Published on February 24th, 2011 | by Greg0
Bluetooth Headsets: iTech and BlueAnt
It’s a battle between the headsets today, as a lower-priced option aimed especially at Skype usage goes head-to-head against a pricier but feature-rich model. We’ve seen our fair share of Bluetooth gear, from small speaker systems to GPS geotagging options. But headsets remain the most popular use of Bluetooth, and at CES we got wind of plenty of new models coming down the pipelines. Two of the latest are up at the plate today: the i.Tech EasyChat 306 and the BlueAnt Q2.
We’ll let the i.Tech EasyChat 306 bat first. As you might expect from one of the best-selling headsets from Skype, we were impressed by the ease-of-use and the low price point. At only $45, you get not only the headset, but also a USB dongle that is already paired and setup. You can just plug in the receiver, turn on the headset, and go, skipping the pairing issues that happen sometimes with other headsets. And there is no software to install. You also don’t need to use their dongle if you already have one built-in to your laptop, and you can also pair the headset with your mobile phone easily. The dongle is a bit big and ugly though, and that description covers the headset as well. The black color works fine, battery life is decent at six hours, and you charge via USB as with many others. But audio quality is only so-so, there are no noise cancellation features, and voices on both ends sounded a bit flat and muted. Finally, the included ear loops are pretty poor and may not fit everyone, and the volume controls are a bit odd thanks to the single button. Overall, it’s simple, and good for those using Skype and who are need of a dongle, but the 306 is only good for occasional users or the truly price-conscious.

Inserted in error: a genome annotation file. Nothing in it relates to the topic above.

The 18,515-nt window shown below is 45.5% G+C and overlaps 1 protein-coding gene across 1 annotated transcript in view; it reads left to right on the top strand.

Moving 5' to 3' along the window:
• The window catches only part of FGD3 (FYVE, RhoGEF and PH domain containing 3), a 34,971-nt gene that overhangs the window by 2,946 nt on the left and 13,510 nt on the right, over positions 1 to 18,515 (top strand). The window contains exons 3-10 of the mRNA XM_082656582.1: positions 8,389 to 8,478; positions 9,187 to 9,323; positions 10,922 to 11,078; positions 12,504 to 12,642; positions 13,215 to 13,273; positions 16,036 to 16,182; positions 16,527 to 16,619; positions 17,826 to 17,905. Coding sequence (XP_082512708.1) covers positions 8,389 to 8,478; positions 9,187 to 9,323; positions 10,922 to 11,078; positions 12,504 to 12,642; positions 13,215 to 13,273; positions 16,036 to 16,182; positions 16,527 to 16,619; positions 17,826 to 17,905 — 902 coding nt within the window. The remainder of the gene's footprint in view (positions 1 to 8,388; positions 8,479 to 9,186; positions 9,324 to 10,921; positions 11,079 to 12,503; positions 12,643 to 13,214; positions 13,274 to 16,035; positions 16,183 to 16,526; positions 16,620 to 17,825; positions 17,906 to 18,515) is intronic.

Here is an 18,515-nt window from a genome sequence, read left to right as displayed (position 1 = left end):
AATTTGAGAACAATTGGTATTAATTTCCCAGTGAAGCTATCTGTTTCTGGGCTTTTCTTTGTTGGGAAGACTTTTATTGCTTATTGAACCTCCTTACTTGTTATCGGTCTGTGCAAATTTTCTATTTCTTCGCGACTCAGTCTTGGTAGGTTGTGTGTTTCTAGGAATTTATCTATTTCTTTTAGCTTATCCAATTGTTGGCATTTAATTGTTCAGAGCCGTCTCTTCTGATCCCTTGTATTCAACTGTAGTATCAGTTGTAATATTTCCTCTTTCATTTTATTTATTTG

The BlueAnt Q2 headset is different in most ways- it’s sexier, offers decent noise cancellation, A2DP, and better fit options that made it easy to like out of the box. Pairing was a snap, and we were impressed upon our first call: compared with the EasyChat 306, voices were clearer on our end and listeners reported less fuzzing, hissing, and wind noise. The unit looks sharp and professional, in either black or platinum. Two microphones, their ‘Wind Armour’ technology, and echo cancellation mean excellent performance, but in our tests, do drag down battery life to about four hours and sometimes a bit less. Also, you can charge it either via USB or the included AC adapter, though the cord is short enough to be frustrating, and charging can take a long time (up to four hours or so). We should make special note of the voice activation, voice controls, and called ID announcement that were fun- they don’t necessarily integrate well into your smartphone apps, but did work well in our case on the iPhone 4 with Vlingo. At $70 or so available widely online, this is a great buy for one of the better all-around mid-class headsets. It isn’t perfect, between the button placement and some other details, but it held up wear against a couple of drops and performed extremely well in windy conditions.